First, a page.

Editor's note: This story is part of Southwest Michigan Second Wave's On the Ground Battle Creek series.
A nonprofit that provides transportation to area residents and a taco restaurant that offers authentic Mexican fare are the beneficiaries of an out-of-the-box lending program that is willing to take a leap of faith along with the budding entrepreneurs who seek their financial support and technical expertise.
Since opening its doors in 2018 in downtown Battle Creek, Northern Initiatives has made loans totaling about $1.5 million to help 10 different entrepreneurs realize their dream of owning their own businesses. The loans made so far have come out of a $10 million loan fund for small businesses in Battle Creek created in 2018 by the W.K. Kellogg Foundation
. The loan program is managed by the Marquette-based Northern Initiatives, a community development financial institution that focuses on startups, women-owned businesses, and underserved communities.
Northern Initiatives was selected to do this work in Battle Creek because it already had a relationship with the Kellogg Foundation, says Kelly LaDuke Hoffman, commercial lender for Northern Initiatives here.
“They knew we had a track record and that we’d been doing this type of work for 26 years in a number of different communities,” Hoffman says. “Instead of trying to find somebody else or starting a new organization to run it, they selected us.”
Scott Cubberly, owner of Aequitas Mobility Services located on Dickman Road, says there’s no way he could have opened the business in January of this year without the $220,836 loan he received through Northern Initiatives.
“I spent the majority of 2018 trying to raise capital to acquire vans to be able to do the work and without Northern Initiatives' investment, I would not have been able to launch the business. That was a key piece to get us going,” Cubberly says.
, named for the Latin word for equity, provides rides to people throughout the Battle Creek area who have no other means of transportation. They operate three sprinter vans, one of which has a wheelchair lift, that were converted to be ADA accessible. The vans run 24-hours a day Monday through Friday with limited access on the weekends. The rides are scheduled around second and third-shift changes at local businesses.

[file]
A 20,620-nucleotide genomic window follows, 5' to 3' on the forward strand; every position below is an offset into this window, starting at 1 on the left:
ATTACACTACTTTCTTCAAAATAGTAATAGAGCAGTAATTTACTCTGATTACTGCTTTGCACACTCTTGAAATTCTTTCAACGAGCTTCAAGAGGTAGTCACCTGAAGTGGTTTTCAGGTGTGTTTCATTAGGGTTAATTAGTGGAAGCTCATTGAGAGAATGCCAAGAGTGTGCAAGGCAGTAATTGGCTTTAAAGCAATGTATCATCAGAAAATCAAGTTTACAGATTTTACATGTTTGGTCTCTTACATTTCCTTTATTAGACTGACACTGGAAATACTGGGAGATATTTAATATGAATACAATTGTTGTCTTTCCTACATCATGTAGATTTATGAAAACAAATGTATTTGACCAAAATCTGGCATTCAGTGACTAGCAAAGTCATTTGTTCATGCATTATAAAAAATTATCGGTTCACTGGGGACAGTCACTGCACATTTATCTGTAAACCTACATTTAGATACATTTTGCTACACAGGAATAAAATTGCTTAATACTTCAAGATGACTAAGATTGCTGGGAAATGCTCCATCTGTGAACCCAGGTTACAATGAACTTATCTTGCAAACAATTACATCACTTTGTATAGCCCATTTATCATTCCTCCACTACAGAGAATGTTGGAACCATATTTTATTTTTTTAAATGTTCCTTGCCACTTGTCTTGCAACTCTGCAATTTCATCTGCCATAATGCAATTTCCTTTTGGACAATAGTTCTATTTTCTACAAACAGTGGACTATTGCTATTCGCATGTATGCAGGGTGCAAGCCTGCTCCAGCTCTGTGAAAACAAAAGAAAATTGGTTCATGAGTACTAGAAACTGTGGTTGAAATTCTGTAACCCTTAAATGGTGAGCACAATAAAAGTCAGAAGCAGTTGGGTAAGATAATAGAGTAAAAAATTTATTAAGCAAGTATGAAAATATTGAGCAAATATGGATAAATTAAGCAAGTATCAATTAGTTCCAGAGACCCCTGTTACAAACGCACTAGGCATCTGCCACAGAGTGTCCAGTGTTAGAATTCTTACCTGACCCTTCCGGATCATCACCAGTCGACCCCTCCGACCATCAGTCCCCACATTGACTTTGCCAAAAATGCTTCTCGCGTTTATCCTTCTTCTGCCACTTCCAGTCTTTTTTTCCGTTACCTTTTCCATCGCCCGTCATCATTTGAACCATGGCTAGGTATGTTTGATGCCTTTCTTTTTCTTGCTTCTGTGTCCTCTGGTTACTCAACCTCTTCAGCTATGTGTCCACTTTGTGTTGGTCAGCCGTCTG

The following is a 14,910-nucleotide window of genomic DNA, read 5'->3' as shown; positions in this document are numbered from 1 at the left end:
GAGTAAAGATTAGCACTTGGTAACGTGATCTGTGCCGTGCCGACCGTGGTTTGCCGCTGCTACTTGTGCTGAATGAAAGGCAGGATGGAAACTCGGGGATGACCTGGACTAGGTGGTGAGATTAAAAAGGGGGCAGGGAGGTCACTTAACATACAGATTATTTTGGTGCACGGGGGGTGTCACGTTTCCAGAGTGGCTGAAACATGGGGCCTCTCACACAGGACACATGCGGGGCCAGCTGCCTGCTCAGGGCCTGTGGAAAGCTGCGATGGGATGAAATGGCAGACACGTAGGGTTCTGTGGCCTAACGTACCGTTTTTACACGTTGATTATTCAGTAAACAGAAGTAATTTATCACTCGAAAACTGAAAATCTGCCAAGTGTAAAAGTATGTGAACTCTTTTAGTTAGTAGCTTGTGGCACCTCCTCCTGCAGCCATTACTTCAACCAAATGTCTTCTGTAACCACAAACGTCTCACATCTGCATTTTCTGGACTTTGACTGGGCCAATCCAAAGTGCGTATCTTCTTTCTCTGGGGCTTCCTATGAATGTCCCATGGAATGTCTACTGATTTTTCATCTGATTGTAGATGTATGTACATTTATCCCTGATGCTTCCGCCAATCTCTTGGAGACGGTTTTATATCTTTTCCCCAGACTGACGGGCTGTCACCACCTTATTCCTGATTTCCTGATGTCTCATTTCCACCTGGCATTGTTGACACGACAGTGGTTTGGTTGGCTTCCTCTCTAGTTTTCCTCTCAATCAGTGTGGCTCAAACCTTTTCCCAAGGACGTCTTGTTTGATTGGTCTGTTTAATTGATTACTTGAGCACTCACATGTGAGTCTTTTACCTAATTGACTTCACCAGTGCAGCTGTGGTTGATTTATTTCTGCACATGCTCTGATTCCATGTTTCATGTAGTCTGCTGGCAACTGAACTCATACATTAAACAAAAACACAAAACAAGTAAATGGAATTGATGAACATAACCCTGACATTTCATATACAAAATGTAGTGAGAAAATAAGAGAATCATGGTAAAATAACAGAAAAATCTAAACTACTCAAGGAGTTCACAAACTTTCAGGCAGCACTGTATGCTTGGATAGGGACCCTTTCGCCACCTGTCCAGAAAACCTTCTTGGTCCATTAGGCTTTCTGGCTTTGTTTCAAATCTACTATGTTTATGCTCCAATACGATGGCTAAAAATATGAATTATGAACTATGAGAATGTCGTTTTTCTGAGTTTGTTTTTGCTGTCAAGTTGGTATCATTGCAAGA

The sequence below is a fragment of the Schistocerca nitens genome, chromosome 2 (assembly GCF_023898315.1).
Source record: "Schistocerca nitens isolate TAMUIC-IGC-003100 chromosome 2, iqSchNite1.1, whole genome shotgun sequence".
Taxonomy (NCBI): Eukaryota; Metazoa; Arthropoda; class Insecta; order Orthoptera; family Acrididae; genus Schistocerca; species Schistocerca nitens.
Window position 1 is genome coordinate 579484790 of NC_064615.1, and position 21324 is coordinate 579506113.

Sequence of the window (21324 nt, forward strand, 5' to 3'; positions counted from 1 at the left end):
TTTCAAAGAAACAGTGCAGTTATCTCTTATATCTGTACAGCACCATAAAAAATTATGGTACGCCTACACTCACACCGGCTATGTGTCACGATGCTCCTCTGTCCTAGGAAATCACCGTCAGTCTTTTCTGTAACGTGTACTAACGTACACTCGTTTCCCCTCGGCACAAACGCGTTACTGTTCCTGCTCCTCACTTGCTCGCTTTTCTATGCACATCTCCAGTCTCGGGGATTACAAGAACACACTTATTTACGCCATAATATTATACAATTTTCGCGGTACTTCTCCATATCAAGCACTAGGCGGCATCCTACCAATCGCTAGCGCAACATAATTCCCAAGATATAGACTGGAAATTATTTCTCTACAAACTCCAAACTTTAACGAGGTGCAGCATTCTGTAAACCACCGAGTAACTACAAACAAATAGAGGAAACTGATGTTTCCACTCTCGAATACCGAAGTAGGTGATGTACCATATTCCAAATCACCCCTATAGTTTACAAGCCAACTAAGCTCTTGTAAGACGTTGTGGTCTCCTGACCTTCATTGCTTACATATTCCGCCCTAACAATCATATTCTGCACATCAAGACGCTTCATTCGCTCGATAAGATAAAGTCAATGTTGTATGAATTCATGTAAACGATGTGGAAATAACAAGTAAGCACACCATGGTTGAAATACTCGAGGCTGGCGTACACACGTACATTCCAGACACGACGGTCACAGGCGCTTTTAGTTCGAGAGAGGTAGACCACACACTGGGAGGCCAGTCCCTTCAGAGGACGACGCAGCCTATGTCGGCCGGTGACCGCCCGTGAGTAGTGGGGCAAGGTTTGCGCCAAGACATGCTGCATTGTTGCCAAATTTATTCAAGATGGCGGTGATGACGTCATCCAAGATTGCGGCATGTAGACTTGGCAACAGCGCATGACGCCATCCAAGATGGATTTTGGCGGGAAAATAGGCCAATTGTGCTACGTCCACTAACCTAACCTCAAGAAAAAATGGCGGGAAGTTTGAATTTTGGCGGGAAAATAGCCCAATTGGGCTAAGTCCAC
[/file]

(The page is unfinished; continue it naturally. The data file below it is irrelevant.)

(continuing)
By the end of July, Aequitas will have provided 3,000 rides to people who need to get to their jobs at Fort Custer, attend classes, get to the grocery store or job interviews, or require non-emergency medical transport.
Riders pay $7 for a one-way trip, but that cost is currently being reassessed because Cubberly says they’re not meeting their costs. In addition to the Northern Initiatives loan, Aequitas received a matching grant and a zero-cost lease for office space from Battle Creek Unlimited
and contributions from Prairie Farms and Firekeepers Casino
to get closer to the $400,000 needed to open.
“Transportation needs to be subsidized to be done effectively and efficiently, especially when you look at the services we provide to people in Pennfield, Emmett, Bedford, and Springfield, in addition to Battle Creek proper,” Cubberly says. “The community needs to support this in the broader sense.”
Aequitas Mobility Services’ three vehicles sit outside the organization’s office in Ft. Custer Industrial Park. They serve those who do not have transportation.
Even though nonprofits are more difficult to fund, Hoffman says she and her colleague, Israel Flores, Northern Initiatives' business development specialist, are open to working with anyone who is willing to develop a business plan and put in the hard work necessary to open a business.
“Our goal is to not compete with a bank,” Hoffman says. “We underwrite like a bank, but we just look at it with a more flexible eye. So somebody might have poor credit and we’ll listen to what happened and see if we can wrap our arms around it and help them.
“If they’re under-collateralized we’ll take a look at it. If the borrower needs 25 percent equity and they only have 10 percent, we can work with them. Banks have a hard time with startups because the people starting them are basing everything on a vision and hope.”